A model eulogy from Robert Harris
We are indebted to Jon Snow for bringing Robert Harris’s tribute to Anthony Howard to our attention. The full version can be read here.
It is a classic example of a funeral tribute although it was given at a memorial funeral service which lasted longer than most people’s funerals. So while it has lots of lessons for those wanting to write a tribute, brevity is not one of them.
Harris begins by describing the importance of Howard to his life – the ‘voice in his head’ who hired him 25 years ago as a journalist. So Harris makes sure the audience understands why he is ideally qualified to give the tribute...an important first lesson.
There is little that is maudlin or sentimental. Instead, Harris touches emotions by creating verbal pictures of Howard that people will recognise, so he recalls seeing him 'in the office sucking a wine gum or puffing on a cheap cigar’, or visiting his country house where Howard would always wear his ‘Oxford [shoes] and navy blue raincoat’. Second lesson - avoid sentimentality and use unique memories to build a picture of the subject.
And Howard's disregard for satorial elegance is wittily summed up thus: ‘the infant Tony is reputed to have received from the parishioners of Kensington some 300 items of baby wear – in which case the only time he was fashionably dressed was in his pram.’
Harris lists without unnecessary detail the positions Howard held which otherwise might be tedious. He takes more time to describe his eccentricities – such as his made up language - and unique qualities.
Harris emphasises Howard's compassion when recalling his schoolboy memories and the sympathy he felt for the boy bullied at Westminster school, ‘merely because the boy's father was a minister in the Attlee government.’ Howard himself was hurt by the insults he received because his parents were not as rich as those of the other boys at the first private school he attended.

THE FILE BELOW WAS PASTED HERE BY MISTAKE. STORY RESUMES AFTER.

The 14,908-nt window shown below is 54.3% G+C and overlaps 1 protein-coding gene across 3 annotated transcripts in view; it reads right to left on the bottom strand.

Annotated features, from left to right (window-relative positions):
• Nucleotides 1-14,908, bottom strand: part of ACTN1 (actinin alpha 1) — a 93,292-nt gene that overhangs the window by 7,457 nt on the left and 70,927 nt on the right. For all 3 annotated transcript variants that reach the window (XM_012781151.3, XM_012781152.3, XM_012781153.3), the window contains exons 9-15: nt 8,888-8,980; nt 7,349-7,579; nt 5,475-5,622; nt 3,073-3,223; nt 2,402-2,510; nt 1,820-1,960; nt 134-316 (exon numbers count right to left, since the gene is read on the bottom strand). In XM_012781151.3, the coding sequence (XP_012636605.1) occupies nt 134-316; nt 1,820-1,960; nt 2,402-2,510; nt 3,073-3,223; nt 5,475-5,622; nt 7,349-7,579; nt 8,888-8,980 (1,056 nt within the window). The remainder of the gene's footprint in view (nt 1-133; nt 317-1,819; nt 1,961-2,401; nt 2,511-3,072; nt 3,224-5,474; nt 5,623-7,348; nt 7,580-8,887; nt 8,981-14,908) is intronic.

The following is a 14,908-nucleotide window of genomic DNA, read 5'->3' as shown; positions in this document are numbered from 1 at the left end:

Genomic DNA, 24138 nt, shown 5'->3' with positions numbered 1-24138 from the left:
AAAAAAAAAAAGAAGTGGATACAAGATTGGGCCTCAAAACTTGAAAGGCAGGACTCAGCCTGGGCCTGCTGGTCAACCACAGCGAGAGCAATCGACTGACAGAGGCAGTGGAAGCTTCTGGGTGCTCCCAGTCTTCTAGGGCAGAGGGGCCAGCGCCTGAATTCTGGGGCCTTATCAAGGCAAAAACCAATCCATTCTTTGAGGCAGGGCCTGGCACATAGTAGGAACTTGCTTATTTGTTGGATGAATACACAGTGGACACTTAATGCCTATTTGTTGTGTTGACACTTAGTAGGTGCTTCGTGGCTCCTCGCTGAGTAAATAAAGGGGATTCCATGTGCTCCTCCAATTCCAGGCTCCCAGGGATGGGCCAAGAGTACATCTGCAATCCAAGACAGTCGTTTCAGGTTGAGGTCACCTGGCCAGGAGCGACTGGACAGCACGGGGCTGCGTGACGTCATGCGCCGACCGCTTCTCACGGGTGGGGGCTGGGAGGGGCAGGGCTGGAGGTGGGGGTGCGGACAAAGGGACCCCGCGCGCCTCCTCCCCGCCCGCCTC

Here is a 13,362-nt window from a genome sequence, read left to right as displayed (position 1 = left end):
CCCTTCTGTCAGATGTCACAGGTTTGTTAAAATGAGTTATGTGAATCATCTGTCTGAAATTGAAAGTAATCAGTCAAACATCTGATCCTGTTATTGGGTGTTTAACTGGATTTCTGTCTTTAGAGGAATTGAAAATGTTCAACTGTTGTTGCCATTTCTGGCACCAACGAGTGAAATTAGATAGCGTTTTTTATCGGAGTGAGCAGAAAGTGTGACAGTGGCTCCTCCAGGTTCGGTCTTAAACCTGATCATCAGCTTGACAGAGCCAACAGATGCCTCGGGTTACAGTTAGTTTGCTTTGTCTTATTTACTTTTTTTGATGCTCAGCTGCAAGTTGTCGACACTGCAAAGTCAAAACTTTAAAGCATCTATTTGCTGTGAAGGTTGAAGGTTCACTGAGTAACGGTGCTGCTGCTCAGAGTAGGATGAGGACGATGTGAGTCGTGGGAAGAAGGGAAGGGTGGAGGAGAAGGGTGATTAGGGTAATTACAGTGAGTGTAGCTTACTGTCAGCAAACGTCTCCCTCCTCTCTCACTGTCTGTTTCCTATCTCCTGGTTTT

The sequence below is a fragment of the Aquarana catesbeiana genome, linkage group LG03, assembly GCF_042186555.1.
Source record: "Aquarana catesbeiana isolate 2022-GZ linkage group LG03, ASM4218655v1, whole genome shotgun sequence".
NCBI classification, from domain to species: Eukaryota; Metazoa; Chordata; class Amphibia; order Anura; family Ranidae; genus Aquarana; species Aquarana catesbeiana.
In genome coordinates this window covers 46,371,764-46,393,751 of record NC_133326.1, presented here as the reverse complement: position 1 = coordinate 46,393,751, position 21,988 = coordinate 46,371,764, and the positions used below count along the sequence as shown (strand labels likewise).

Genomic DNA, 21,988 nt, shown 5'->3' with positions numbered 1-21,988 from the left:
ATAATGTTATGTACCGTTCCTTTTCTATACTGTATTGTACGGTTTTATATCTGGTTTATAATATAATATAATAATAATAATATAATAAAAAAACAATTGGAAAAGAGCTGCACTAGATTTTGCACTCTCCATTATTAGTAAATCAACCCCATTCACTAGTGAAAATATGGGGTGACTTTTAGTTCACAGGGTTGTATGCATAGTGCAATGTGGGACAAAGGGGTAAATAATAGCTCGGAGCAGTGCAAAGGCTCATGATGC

And so we can see why this son of a Conservative became a lifelong member of the Labour Party.
Anthony Howard stuck with the Party through good times and bad, and look how Harris uses this fact to give insight into Howard’s character and behaviour: ‘He believed in a party that represented what the Bible calls "the hewers of wood and the drawers of water" – a favourite quote of his. He started out as a Bevanite, more or less, and – more or less – he remained one, long after Bevan had died, it being a characteristic of Tony’s that, having found something he liked – a political party, a dish in a restaurant, a suit, a friend – he saw no reason to change it, but stuck with it stubbornly, especially when it became unfashionable to do so.’
Harris understands his audience – the funeral was attended by political journalists, broadcasters, politicians, intellectuals. And so this point is wonderfully well made: ‘He wrote three fine official biographies – of Dick Crossman, Rab Butler and Cardinal Basil Hume – and, with Dick West, one of the best journalistic accounts of British politics ever published, The Making of the Prime Minister (1964). If ever I wanted to tease Tony, all I had to do was tell him was that this was the book that made the youthful Peter Mandelson want to become a politician: it was a compliment he invariably received with a shudder.’ Lesson three - understand the common knowledge shared by the audience.
Harris doesn’t ignore Howard’s failings – rather too theatrical in his manner of speaking, and not achieving his desire to be appointed editor of a national newspaper. Lesson four - address the subject's failings and disappointments but in a positive and honest way.
A eulogy should also touch on the people closest to the life being celebrated, and Harris says he was privileged to have known Howard’s wife Carol and emphasises her devotion. Lesson five - mention the importance of the partner and closest loved ones in the subject's life.
Endings are important but difficult. Harris’s ending of his tribute to Anthony Howard is superb. He recalls Howard saying that "I believe death is the end, but I’m not 99 per cent convinced that is true. I could be wrong about that, in which case I might get an agreeable surprise."
So Harris concludes: ‘Let us hope that he is indeed experiencing that ‘agreeable surprise’. As for the rest of us, we will at least always carry in our heads that wonderfully rich, wise and distinctive voice, which is, even now, telling me to cut the guff, and kindly leave the pulpit.’ Lesson six - a memorable ending which elevates the subject above the person giving the eulogy.